Why Office Rents are Surging in these East Bay Cities
Source: San Francisco Business Times
Reporter: Roland Li
Date Posted: June 30, 2015
Rents are rising in the East Bay office submarket along the northern I-680 highway corridor as local companies expand, despite still-high vacancy rates and limited migration from companies outside the area, according to brokerage Newmark Cornish & Carey.
The submarket, which includes Concord, Walnut Creek and Pleasant Hill, has seen rents increase in some areas by as much as 30 percent, said Tom Fehr, executive vice president and regional manager of Newmark Cornish & Carey. Rents range from $48 per square foot in Class A space in Walnut Creek near the BART station to $24 per square foot in less desirable space in Concord, he said.
The vacancy rate in the submarket of roughly 10 million square feet remains high at 15.3 percent, but it is down from 16.7 percent at the beginning of the year, according to Newmark Cornish & Carey data. Concord has improved to 17.8 percent vacancy, from 20.4 percent at the start of the year.
“What is driving it is organic growth within our market,” said Fehr. “These tenants are not, for the most part, tech companies. The tech companies are staying in San Francisco.”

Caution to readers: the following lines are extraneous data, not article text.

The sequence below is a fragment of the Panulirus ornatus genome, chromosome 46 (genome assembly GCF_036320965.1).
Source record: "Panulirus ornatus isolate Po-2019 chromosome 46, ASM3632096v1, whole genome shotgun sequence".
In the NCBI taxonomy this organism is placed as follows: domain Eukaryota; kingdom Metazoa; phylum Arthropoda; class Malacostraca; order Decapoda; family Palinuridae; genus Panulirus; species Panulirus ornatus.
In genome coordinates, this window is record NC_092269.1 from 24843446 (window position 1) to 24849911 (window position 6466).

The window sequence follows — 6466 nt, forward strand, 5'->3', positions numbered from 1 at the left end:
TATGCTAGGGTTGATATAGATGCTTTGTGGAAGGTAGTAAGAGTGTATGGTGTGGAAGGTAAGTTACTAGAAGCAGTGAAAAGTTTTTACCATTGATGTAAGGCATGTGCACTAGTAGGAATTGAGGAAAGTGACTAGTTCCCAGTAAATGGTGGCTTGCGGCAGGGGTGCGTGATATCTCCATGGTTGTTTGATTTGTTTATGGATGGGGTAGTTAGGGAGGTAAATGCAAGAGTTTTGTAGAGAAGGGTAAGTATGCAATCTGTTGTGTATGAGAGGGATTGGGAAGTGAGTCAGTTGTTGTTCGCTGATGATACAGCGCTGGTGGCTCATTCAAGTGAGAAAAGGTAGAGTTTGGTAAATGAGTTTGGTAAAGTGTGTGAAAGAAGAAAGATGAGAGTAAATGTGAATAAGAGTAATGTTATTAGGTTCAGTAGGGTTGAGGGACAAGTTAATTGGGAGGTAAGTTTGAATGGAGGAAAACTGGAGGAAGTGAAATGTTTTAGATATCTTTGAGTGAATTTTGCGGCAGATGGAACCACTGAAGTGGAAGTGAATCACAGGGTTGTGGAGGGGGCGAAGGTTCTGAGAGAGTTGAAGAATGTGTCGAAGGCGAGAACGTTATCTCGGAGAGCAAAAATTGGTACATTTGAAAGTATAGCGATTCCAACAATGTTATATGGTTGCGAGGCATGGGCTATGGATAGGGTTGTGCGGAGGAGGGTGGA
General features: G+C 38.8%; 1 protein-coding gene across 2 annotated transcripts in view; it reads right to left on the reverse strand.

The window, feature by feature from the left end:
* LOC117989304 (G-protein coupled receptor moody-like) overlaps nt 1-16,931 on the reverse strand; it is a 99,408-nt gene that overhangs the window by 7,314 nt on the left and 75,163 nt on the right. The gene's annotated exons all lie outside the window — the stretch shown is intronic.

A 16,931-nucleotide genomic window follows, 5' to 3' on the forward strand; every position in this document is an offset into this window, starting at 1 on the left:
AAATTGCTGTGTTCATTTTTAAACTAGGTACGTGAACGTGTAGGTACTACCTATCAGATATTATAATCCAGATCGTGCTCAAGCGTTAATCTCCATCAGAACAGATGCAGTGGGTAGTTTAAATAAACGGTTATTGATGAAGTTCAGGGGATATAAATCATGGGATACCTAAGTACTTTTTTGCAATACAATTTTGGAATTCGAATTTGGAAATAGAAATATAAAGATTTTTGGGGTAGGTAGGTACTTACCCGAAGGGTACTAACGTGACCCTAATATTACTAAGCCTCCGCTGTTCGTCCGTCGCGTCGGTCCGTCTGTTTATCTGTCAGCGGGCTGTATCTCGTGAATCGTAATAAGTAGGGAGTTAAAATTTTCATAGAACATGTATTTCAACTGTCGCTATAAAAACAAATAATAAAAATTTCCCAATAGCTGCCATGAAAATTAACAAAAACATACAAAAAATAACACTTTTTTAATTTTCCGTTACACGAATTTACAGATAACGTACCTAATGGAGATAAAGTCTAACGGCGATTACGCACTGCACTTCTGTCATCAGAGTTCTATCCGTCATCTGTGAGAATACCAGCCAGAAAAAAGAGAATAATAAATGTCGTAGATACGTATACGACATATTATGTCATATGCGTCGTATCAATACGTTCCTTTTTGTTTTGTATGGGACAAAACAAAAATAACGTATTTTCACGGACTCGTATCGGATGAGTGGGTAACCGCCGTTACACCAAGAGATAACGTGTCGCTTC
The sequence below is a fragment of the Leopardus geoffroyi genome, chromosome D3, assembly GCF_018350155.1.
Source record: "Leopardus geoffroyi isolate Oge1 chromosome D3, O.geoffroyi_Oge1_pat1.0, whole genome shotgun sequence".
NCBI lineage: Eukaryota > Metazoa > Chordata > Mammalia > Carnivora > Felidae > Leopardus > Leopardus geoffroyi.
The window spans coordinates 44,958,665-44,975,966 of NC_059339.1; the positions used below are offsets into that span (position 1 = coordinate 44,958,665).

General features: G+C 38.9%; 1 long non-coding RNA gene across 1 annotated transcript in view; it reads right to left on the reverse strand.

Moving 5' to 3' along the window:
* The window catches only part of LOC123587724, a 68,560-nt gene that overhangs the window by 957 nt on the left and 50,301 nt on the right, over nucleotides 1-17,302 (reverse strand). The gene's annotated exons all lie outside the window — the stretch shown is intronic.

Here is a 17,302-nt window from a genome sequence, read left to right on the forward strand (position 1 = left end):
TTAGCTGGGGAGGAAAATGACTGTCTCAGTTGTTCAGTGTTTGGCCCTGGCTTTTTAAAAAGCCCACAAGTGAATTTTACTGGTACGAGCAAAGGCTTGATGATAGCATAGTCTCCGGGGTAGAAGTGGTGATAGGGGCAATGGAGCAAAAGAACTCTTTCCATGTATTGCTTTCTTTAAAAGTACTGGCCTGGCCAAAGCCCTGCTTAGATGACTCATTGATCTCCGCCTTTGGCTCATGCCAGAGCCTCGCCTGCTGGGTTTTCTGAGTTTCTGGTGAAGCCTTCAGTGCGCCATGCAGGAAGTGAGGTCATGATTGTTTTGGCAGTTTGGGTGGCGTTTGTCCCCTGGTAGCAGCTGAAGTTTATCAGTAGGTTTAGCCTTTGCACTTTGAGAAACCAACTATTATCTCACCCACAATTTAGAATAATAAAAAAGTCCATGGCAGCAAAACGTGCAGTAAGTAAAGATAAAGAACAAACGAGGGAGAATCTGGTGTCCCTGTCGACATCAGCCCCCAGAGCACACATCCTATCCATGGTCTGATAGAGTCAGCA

The northern I-680 submarket is still rebounding from the 2008 recession, when a swath of businesses related to home buying closed, including mortgage bankers, insurers and homebuilders. “We got hit pretty hard. Our recovery’s been much slower,” said Fehr.
Part of the market’s appeal is its proximity to more affordable housing in the East Bay. Workers also typically encounter lighter traffic when driving northeast, in contrast to crossing the Bay Bridge into San Francisco, said Fehr.
Newmark is now fielding more inquiries on space from companies considering a relocation from Oakland or San Francisco. “We’ve been waiting for the spillover to happen probably since the second quarter of 2013,” said Fehr.
Rents aren’t near the $60 per square foot that would justify new construction of office space, and the vacancy rate in the area further discourages any new construction. But if the submarket is able to continue the current momentum to lure more tenants, the area may see its biggest recovery since the recession.
“It’s the first time since 2010 that we’ve had a really dynamic six-month period,” said Fehr.
Link to Article: EAST BAY OFFICE RENTS